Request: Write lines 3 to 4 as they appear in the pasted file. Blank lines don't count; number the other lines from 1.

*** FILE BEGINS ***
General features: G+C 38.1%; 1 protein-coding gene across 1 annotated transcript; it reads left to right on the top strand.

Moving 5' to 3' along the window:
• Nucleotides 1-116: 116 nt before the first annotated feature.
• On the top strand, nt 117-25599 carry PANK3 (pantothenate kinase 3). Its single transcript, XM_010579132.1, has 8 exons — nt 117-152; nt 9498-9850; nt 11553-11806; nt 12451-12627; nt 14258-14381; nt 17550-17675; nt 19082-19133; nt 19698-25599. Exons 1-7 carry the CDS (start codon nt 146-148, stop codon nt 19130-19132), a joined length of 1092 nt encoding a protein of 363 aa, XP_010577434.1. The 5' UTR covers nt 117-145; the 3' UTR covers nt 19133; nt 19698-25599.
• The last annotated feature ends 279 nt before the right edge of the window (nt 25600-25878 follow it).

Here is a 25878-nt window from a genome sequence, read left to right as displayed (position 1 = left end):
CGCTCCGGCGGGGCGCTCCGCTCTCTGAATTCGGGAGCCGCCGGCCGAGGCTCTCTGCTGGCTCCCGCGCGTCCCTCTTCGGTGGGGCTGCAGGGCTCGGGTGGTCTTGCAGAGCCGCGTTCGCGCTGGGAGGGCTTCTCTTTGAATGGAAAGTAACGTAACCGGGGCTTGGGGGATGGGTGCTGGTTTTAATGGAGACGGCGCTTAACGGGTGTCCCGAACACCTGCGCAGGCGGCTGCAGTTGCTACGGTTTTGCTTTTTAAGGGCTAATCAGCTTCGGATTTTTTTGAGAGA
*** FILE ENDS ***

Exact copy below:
• Nucleotides 1-116: 116 nt before the first annotated feature.
• On the top strand, nt 117-25599 carry PANK3 (pantothenate kinase 3). Its single transcript, XM_010579132.1, has 8 exons — nt 117-152; nt 9498-9850; nt 11553-11806; nt 12451-12627; nt 14258-14381; nt 17550-17675; nt 19082-19133; nt 19698-25599. Exons 1-7 carry the CDS (start codon nt 146-148, stop codon nt 19130-19132), a joined length of 1092 nt encoding a protein of 363 aa, XP_010577434.1. The 5' UTR covers nt 117-145; the 3' UTR covers nt 19133; nt 19698-25599.